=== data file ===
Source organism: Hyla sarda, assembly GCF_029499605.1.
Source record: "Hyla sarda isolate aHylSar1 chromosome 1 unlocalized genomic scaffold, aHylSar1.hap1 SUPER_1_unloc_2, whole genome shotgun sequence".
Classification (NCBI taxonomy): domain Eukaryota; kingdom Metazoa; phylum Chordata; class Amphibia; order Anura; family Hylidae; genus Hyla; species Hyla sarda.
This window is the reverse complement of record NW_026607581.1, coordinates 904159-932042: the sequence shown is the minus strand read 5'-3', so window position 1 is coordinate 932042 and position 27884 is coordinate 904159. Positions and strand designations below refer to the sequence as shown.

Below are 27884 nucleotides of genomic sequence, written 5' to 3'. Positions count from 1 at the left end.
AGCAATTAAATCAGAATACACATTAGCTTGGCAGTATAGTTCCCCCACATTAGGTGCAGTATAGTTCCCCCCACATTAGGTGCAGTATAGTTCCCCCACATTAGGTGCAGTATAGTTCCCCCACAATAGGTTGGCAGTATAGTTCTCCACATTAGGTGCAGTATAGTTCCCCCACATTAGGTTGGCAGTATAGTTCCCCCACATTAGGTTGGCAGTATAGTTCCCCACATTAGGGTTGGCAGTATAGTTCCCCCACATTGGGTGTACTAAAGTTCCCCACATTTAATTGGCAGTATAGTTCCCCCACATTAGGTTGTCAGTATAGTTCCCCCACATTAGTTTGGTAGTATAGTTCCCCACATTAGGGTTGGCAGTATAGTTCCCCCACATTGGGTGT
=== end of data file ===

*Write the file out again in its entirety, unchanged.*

Source organism: Hyla sarda, assembly GCF_029499605.1.
Source record: "Hyla sarda isolate aHylSar1 chromosome 1 unlocalized genomic scaffold, aHylSar1.hap1 SUPER_1_unloc_2, whole genome shotgun sequence".
Classification (NCBI taxonomy): domain Eukaryota; kingdom Metazoa; phylum Chordata; class Amphibia; order Anura; family Hylidae; genus Hyla; species Hyla sarda.
This window is the reverse complement of record NW_026607581.1, coordinates 904159-932042: the sequence shown is the minus strand read 5'-3', so window position 1 is coordinate 932042 and position 27884 is coordinate 904159. Positions and strand designations below refer to the sequence as shown.

Below are 27884 nucleotides of genomic sequence, written 5' to 3'. Positions count from 1 at the left end.
AGCAATTAAATCAGAATACACATTAGCTTGGCAGTATAGTTCCCCCACATTAGGTGCAGTATAGTTCCCCCCACATTAGGTGCAGTATAGTTCCCCCACATTAGGTGCAGTATAGTTCCCCCACAATAGGTTGGCAGTATAGTTCTCCACATTAGGTGCAGTATAGTTCCCCCACATTAGGTTGGCAGTATAGTTCCCCCACATTAGGTTGGCAGTATAGTTCCCCACATTAGGGTTGGCAGTATAGTTCCCCCACATTGGGTGTACTAAAGTTCCCCACATTTAATTGGCAGTATAGTTCCCCCACATTAGGTTGTCAGTATAGTTCCCCCACATTAGTTTGGTAGTATAGTTCCCCACATTAGGGTTGGCAGTATAGTTCCCCCACATTGGGTGT